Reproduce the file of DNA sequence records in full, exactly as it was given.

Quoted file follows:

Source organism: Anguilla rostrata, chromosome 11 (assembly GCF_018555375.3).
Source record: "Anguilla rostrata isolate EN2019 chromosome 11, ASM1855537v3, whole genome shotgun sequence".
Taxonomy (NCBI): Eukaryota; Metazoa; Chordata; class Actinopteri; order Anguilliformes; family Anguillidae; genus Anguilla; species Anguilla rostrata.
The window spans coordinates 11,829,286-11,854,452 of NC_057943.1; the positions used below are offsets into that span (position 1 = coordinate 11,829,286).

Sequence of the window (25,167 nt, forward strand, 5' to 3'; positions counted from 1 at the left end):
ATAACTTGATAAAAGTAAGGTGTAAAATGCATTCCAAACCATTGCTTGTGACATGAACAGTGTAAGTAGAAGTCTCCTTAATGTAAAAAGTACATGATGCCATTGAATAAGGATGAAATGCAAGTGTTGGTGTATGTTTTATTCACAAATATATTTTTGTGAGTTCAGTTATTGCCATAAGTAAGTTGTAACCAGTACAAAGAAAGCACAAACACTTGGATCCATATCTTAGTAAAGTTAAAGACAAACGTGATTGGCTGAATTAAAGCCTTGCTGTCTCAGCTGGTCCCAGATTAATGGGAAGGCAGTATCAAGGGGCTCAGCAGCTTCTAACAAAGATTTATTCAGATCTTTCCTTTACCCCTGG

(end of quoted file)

Source organism: Anguilla rostrata, chromosome 11 (assembly GCF_018555375.3).
Source record: "Anguilla rostrata isolate EN2019 chromosome 11, ASM1855537v3, whole genome shotgun sequence".
Taxonomy (NCBI): Eukaryota; Metazoa; Chordata; class Actinopteri; order Anguilliformes; family Anguillidae; genus Anguilla; species Anguilla rostrata.
The window spans coordinates 11,829,286-11,854,452 of NC_057943.1; the positions used below are offsets into that span (position 1 = coordinate 11,829,286).

Sequence of the window (25,167 nt, forward strand, 5' to 3'; positions counted from 1 at the left end):
ATAACTTGATAAAAGTAAGGTGTAAAATGCATTCCAAACCATTGCTTGTGACATGAACAGTGTAAGTAGAAGTCTCCTTAATGTAAAAAGTACATGATGCCATTGAATAAGGATGAAATGCAAGTGTTGGTGTATGTTTTATTCACAAATATATTTTTGTGAGTTCAGTTATTGCCATAAGTAAGTTGTAACCAGTACAAAGAAAGCACAAACACTTGGATCCATATCTTAGTAAAGTTAAAGACAAACGTGATTGGCTGAATTAAAGCCTTGCTGTCTCAGCTGGTCCCAGATTAATGGGAAGGCAGTATCAAGGGGCTCAGCAGCTTCTAACAAAGATTTATTCAGATCTTTCCTTTACCCCTGG